I watched that episode before going to bed. And then, I couldn’t sleep. You try closing your eyes when you’ve heard, ‘Do not blink. Do not close your eyes for a second,’ over and over again for the past hour.

When you’ve had a night that’s been filled with constantly checking the shadows, keeping arms and legs from hanging over the edge of the bed and listening for the creaking of floorboards, the day needs to be filled with comfort. Hot, cinnamon brown sugar oatmeal is required at breakfast. Soothing grilled cheese and tomato soup is necessary at lunch.

And for dinner, the familiarity and homey pleasure of roast chicken.

The Process

This recipe comes out of Cooking Light’s new Real Family Food cookbook. In fact, the rice under the chicken does too, but that’s a topic for another day. The cookbook itself is packed with a variety of dishes that I know my family would enjoy. Each comes with a photo and a word from the recipe’s creator. For this dish she says:

I recently read about a guy who roasted a chicken in a pan with nothing but salt and pepper. I mean nothing. After all the lemon-stuffing, bacon-wrapping, and herb-buttering I’ve put myself through to create the perfect roast chicken, I had to try it. One word: heaven. Another word; easy.

Easy; yes. This is easy. It really is a matter of sprinkling salt and pepper on the bird, then popping it in the oven.

Except then you need to pull out the pan to make the sauce. That doubles the clean-up. I know it’s just one pan, but a pan is a pan is a pan, especially when the dishwasher fills quickly and you hate washing by hand.

Another unusual instruction was to start roasting the chicken breast-side down and then to flip it after thirty minutes. When I did that, most of the breasts’ skin stayed on the bottom of the pan, which ends up looking very unappealing if you’re serving guests. Ok, it looks unappealing when you’re serving family too, but that’s a bit different, isn’t it.

Since I was able to choose which herbs to use for the sauce, I got a huge smile out of being able to walk out, and pick chives, rosemary and oregano to add to the sauce. You really can use whatever you want so use your imagination or whatever you have on hand.

The Verdict

The chicken is very tasty, as proven by the fact that the family picked the bird clean. Regarding living up to the title, however, I wouldn’t call this the simplest ever. Having to create the sauce takes more time than stuffing quartered lemons, onion and garlic in the cavity.

The sauce is delicious, though. I was a bit surprised at how much butter was used. My regular roasted chicken doesn’t use any since I just do a light cooking spray coating, so for us, the sauce was very rich. Hubby thought it had vinegar in it, which told me that it was a bit tangy for his taste buds.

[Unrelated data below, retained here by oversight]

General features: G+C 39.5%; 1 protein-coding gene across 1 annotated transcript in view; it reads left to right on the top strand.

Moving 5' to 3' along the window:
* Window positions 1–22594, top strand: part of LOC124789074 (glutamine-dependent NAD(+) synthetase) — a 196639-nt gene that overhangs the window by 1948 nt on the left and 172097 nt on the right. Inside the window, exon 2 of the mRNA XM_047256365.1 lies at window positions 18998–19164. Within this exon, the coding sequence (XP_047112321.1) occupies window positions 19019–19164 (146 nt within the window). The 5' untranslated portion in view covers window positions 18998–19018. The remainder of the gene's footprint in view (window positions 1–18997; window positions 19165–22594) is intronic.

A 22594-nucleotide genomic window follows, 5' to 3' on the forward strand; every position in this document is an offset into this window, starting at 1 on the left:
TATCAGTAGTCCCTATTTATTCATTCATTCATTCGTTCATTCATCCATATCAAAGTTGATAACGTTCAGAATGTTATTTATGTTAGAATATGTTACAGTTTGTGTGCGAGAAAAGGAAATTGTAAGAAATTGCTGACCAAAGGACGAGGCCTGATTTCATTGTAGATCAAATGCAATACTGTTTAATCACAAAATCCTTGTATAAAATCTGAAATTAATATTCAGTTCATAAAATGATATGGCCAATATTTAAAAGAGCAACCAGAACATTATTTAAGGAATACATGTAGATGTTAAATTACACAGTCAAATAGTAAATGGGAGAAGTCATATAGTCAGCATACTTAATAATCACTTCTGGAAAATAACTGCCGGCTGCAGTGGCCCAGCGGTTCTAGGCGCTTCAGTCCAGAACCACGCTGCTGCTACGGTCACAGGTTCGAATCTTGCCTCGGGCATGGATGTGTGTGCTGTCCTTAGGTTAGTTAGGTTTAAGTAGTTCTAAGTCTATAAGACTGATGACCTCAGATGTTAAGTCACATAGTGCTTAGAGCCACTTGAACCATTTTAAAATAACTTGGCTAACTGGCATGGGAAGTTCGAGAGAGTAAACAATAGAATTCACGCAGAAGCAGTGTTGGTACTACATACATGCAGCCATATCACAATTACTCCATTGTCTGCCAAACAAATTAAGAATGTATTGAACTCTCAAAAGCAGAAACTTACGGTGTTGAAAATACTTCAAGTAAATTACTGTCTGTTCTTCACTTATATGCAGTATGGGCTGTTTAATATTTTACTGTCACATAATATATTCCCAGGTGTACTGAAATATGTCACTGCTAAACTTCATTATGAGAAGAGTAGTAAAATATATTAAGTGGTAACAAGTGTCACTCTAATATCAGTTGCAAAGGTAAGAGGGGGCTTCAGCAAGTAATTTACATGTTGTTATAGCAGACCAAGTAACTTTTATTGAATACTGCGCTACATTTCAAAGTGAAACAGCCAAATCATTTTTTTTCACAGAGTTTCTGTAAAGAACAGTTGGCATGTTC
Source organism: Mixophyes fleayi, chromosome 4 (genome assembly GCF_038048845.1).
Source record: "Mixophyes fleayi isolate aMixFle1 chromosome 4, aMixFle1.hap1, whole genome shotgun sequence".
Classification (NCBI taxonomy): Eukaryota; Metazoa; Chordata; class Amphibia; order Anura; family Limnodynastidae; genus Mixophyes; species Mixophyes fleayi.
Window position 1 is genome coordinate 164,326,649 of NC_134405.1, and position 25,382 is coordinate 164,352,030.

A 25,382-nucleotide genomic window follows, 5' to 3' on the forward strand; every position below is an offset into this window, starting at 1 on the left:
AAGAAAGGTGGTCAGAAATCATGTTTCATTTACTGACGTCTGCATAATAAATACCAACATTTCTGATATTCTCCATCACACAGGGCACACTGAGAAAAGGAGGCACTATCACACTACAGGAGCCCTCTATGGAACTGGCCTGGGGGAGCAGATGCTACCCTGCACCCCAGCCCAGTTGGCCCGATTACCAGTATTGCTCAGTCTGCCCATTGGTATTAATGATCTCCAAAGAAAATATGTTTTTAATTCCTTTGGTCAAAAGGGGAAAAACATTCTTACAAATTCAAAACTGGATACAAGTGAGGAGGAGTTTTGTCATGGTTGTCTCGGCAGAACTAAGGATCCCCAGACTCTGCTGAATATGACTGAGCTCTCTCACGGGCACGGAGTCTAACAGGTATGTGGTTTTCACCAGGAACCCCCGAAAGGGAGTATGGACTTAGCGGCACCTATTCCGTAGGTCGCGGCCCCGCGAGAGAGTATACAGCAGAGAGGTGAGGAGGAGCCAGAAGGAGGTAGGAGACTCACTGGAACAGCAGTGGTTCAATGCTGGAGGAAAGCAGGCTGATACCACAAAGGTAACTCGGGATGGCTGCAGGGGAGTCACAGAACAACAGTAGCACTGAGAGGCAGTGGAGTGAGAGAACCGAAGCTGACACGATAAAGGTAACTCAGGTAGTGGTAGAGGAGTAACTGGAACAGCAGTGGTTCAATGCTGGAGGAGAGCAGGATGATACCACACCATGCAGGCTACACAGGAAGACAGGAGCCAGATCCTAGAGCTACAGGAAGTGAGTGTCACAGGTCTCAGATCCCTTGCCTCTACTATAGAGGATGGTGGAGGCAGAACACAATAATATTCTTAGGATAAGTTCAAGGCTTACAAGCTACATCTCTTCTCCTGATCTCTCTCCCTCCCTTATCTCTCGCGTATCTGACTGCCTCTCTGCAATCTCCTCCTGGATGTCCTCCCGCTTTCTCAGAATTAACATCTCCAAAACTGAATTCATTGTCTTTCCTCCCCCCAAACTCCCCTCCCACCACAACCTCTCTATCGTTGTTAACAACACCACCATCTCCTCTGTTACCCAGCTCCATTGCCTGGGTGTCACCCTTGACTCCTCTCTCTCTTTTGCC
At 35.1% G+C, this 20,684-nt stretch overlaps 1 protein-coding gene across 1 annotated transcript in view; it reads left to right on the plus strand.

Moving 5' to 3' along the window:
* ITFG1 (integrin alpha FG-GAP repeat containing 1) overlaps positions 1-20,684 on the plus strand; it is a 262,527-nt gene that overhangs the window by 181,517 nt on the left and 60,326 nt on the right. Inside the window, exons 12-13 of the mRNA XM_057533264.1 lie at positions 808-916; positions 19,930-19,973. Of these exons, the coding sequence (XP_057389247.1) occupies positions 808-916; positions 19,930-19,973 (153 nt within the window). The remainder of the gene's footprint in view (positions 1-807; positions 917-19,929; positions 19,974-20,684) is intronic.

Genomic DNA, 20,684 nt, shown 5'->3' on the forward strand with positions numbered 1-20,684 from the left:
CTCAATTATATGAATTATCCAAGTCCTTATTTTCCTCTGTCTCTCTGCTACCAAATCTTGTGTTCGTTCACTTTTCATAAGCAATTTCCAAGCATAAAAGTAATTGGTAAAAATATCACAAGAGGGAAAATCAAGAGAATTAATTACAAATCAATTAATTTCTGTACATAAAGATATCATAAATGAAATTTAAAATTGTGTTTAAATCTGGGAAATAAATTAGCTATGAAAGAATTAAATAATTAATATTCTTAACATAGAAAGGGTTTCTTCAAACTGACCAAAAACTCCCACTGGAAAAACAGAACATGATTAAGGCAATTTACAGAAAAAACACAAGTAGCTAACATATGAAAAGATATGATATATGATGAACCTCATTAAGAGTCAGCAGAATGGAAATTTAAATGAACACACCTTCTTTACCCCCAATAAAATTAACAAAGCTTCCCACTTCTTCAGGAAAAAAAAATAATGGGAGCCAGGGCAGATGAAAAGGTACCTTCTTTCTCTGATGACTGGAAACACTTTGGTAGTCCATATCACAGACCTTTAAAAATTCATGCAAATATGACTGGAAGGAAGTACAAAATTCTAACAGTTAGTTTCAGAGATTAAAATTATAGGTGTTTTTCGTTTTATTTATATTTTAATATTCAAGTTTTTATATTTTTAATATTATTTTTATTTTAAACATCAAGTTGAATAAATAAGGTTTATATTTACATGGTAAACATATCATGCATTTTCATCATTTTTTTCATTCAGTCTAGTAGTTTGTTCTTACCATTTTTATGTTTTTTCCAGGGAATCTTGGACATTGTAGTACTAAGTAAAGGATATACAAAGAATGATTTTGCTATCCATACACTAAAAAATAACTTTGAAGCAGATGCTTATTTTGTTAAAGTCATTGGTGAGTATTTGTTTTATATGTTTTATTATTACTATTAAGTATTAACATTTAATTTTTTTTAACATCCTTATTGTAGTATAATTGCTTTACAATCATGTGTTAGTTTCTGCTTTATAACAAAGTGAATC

I am also a fan of the way stuffing a bird infuses it with flavor from the inside. While the sauce coats the outside of the meat, the inside tasted just of chicken.

Final word. Is this tasty? Yes, very much so. Will I make it again? Maybe. Probably.

What I’d Do Different Next Time

I most definitely would not start the chicken breast-side-down and then flip it. Having the skin left on the roasting pan and the meat exposed to the hot air dried it out too much. And frankly, it just doesn’t look very attractive. I’d also stuff my bird with onions, lemon, garlic and rosemary (and still call it simple).

Simplest Roast Chicken from Cooking Light's Real Family Food Cookbook
 
Prep time
Cook time
Total time
 
Author:
Recipe type: Main
Cuisine: American
Serves: 6
Ingredients
  • 1 4-pound whole chicken
  • ¾ teaspoon kosher salt, divided
  • ¼ teaspoon freshly ground black pepper
  • 2 tablespoons unsalted butter
  • 2 teaspoons fresh lemon juice
  • 2 teaspoons chopped fresh herbs, such as chives, tarragon and basil
Instructions
  1. Preheat oven to 425.
  2. Remove and discard giblets and neck from chicken. Trim excess fat. Tie ends of legs together with twine. Lift wing tips up and over back, tuck under chicken. Sprinkle with ½ teaspoon salt and the pepper.
  3. Place chicken, breast side down, in a shallow roasting pan. Bake at 425 for 30 minutes. Turn chicken over. Baste chicken with pan drippings. Bake an additional 20 minutes or until a thermometer inserted into meaty part of leg registers 165. Remove chicken from pan; let stand 10 minutes. Discard skin. Carve chicken.
  4. Combine butter and lemon juice in a small saucepan; cook over low heat 2 minutes or until butter melts. Remove from heat; stir in remaining ¼ teaspoon salt and herbs. Serve chicken with sauce.
Notes
I most definitely would not start the chicken breast-side-down and then flip it. Having the skin left on the roasting pan and the meat exposed to the hot air dried it out too much. And frankly, it just doesn't look very attractive. I'd also stuff my bird with onions, lemon, garlic and rosemary (and still call it simple).